Disney's new digital brand came with a brand-safe message. On Tuesday, the media and entertainment powerhouse held a digital NewFronts show to reveal the new Disney Digital Network, spawned from its Maker creators acquisition.
Disney bought Maker two years ago, to get into the digital video landscape with thousands of YouTube stars. This year, Disney pared down the Maker network to 300 core Web stars and dealt with a problem of brand safety. PewDiePie, Felix Kjellberg, is YouTube's biggest star and was dropped from Maker for offensive videos. In fact, all of YouTube became a no-go zone for many advertisers afraid of other creators, and the industry is going for brand safety.
Josh Mattison, VP-alliances and partnerships at Disney Digital Network, spoke after the NewFronts to discuss the new entity and advertisers.
You really tightened the lineup of online celebrities to a core group of 300. Why did you have to make that change?
We focused on a much more curated list of creators that basically align with the brand values of the Disney Company. Quantity isn't the name of the game, it's quality. We wanted people we could connect with the world of "Star Wars," Marvel," and Disney.
And now you're one group with Maker, and changed the name. How does that help with advertisers?
We trade as the Disney Digital Network, which is one of the most trusted and admired brands with consumers. So we extend the same thing from an advertising perspective that there is no more trusted brand.
How big is the brand safety conversation around these NewFronts?
It's always more on us than our partners if we get something wrong. So we hope that partners find a lot of comforts in that safety, and we do operate on YouTube, but on channels that we operate, whether Disney-owned or through the Maker creator network, we can see 100% of the content. So anything we do there can pass through a "Disney" values lens.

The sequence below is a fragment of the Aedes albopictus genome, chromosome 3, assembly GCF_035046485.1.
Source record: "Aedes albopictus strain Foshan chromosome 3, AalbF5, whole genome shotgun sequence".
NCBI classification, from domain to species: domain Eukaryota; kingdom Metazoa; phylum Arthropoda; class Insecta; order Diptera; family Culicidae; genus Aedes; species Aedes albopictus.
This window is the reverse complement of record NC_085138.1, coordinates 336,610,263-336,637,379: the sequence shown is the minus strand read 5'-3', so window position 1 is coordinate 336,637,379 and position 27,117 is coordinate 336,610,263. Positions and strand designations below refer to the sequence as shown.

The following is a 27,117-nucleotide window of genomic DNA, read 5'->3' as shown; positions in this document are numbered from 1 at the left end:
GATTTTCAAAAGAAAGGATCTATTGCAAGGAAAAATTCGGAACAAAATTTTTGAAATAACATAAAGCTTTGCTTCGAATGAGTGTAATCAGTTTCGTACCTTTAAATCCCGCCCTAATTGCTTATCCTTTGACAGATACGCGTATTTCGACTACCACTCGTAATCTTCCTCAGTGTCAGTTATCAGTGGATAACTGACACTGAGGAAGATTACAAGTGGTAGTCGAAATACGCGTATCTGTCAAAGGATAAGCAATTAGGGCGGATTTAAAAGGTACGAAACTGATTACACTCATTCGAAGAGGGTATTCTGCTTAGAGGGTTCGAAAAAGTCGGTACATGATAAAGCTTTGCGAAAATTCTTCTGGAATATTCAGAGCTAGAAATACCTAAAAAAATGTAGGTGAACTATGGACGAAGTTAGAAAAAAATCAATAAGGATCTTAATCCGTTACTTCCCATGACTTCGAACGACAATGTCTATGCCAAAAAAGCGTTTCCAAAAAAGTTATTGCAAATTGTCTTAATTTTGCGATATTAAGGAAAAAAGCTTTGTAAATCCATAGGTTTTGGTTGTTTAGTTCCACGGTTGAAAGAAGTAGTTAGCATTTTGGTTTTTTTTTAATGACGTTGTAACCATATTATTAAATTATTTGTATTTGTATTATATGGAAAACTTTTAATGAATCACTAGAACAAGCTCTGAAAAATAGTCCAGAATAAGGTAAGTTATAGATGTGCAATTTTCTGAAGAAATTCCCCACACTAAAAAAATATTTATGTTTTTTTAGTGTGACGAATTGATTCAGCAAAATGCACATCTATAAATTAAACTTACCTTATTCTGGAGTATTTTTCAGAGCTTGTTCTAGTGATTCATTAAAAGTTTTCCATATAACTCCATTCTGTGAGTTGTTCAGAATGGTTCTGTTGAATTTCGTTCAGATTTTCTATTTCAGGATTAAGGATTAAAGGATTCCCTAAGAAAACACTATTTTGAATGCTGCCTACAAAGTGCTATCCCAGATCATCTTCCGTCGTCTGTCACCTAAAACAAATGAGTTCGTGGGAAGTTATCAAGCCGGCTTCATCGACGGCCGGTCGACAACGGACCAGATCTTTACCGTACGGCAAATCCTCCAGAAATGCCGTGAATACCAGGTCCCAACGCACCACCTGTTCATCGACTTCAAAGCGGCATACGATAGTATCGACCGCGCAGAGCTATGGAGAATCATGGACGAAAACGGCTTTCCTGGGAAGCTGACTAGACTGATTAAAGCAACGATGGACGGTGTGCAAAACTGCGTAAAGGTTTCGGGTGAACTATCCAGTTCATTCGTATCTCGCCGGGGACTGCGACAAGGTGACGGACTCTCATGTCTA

With some bad content on YouTube and elsewhere, have you had to develop any new technology that helps uncover trouble spots for advertisers?
It's not about the technology. We see 30 channels that are Disney-owned, where we program 100% of the content. On the creator network, we see all the content thereby keeping it as curated as it is. We just have humans look at it and anytime we're running branded content in there or running advertising in there, it's only in places that we see. There isn't a .001% risk that an ad is going to run in the wrong place.
How about the content. What did you have coming?
We announced the launch of "Science and Star Wars," and it runs 100% on Facebook. IBM is the advertising partner, and we can feature an IBM researcher who can look at the world of "Star Wars" from a science viewpoint. Also, we have "Club Mickey," which is a reboot of "The Mickey Mouse Club." It will run only on Facebook and Instagram, and the case for that will come from our creator network.
You also named two advertisers, HP and IBM. Don't they seem a bit old for Disney?
What you didn't see from us is a conversation about kids. It goes without saying we reach kids. But the core audience we are serving here are Gen Z and millennials—teens, twentysomethings and young 30s. It's 2017, these are the people in their adult lives starting families, so we see huge affinity there.